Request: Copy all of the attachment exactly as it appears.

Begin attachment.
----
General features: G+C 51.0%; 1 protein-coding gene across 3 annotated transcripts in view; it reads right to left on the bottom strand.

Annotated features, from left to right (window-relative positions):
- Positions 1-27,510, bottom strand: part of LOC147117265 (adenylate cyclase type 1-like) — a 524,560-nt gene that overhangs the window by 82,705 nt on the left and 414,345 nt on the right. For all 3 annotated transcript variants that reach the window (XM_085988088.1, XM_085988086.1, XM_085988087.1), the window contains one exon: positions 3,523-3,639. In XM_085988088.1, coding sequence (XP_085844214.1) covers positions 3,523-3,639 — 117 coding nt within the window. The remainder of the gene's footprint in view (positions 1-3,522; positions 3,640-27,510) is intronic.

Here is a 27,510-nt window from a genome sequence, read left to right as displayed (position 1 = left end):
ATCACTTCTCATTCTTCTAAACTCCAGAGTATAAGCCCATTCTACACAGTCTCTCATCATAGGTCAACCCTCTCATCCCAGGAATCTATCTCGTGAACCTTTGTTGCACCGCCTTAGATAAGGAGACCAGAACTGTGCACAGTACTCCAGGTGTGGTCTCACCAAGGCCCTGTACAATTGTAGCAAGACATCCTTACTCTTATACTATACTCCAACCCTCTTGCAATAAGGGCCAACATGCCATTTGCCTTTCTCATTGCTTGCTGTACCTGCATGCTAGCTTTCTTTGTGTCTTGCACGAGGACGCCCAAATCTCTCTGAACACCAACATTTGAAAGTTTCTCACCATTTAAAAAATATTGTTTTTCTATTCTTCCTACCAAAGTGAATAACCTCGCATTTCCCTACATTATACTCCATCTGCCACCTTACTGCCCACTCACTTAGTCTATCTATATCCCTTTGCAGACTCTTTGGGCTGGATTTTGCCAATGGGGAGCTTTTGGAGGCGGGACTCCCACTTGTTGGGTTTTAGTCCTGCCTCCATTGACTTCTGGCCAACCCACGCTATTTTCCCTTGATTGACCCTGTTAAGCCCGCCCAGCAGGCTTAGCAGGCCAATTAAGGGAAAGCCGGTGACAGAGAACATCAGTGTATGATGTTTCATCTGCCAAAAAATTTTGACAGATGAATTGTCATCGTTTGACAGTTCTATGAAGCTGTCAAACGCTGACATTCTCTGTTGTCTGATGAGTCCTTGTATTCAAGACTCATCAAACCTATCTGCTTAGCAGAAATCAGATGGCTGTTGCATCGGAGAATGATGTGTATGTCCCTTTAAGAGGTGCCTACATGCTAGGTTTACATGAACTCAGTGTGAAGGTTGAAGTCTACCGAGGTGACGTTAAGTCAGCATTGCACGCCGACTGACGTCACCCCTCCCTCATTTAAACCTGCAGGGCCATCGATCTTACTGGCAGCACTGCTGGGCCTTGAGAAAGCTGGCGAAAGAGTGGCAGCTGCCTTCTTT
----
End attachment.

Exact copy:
General features: G+C 51.0%; 1 protein-coding gene across 3 annotated transcripts in view; it reads right to left on the bottom strand.

Annotated features, from left to right (window-relative positions):
- Positions 1-27,510, bottom strand: part of LOC147117265 (adenylate cyclase type 1-like) — a 524,560-nt gene that overhangs the window by 82,705 nt on the left and 414,345 nt on the right. For all 3 annotated transcript variants that reach the window (XM_085988088.1, XM_085988086.1, XM_085988087.1), the window contains one exon: positions 3,523-3,639. In XM_085988088.1, coding sequence (XP_085844214.1) covers positions 3,523-3,639 — 117 coding nt within the window. The remainder of the gene's footprint in view (positions 1-3,522; positions 3,640-27,510) is intronic.

Here is a 27,510-nt window from a genome sequence, read left to right as displayed (position 1 = left end):
ATCACTTCTCATTCTTCTAAACTCCAGAGTATAAGCCCATTCTACACAGTCTCTCATCATAGGTCAACCCTCTCATCCCAGGAATCTATCTCGTGAACCTTTGTTGCACCGCCTTAGATAAGGAGACCAGAACTGTGCACAGTACTCCAGGTGTGGTCTCACCAAGGCCCTGTACAATTGTAGCAAGACATCCTTACTCTTATACTATACTCCAACCCTCTTGCAATAAGGGCCAACATGCCATTTGCCTTTCTCATTGCTTGCTGTACCTGCATGCTAGCTTTCTTTGTGTCTTGCACGAGGACGCCCAAATCTCTCTGAACACCAACATTTGAAAGTTTCTCACCATTTAAAAAATATTGTTTTTCTATTCTTCCTACCAAAGTGAATAACCTCGCATTTCCCTACATTATACTCCATCTGCCACCTTACTGCCCACTCACTTAGTCTATCTATATCCCTTTGCAGACTCTTTGGGCTGGATTTTGCCAATGGGGAGCTTTTGGAGGCGGGACTCCCACTTGTTGGGTTTTAGTCCTGCCTCCATTGACTTCTGGCCAACCCACGCTATTTTCCCTTGATTGACCCTGTTAAGCCCGCCCAGCAGGCTTAGCAGGCCAATTAAGGGAAAGCCGGTGACAGAGAACATCAGTGTATGATGTTTCATCTGCCAAAAAATTTTGACAGATGAATTGTCATCGTTTGACAGTTCTATGAAGCTGTCAAACGCTGACATTCTCTGTTGTCTGATGAGTCCTTGTATTCAAGACTCATCAAACCTATCTGCTTAGCAGAAATCAGATGGCTGTTGCATCGGAGAATGATGTGTATGTCCCTTTAAGAGGTGCCTACATGCTAGGTTTACATGAACTCAGTGTGAAGGTTGAAGTCTACCGAGGTGACGTTAAGTCAGCATTGCACGCCGACTGACGTCACCCCTCCCTCATTTAAACCTGCAGGGCCATCGATCTTACTGGCAGCACTGCTGGGCCTTGAGAAAGCTGGCGAAAGAGTGGCAGCTGCCTTCTTT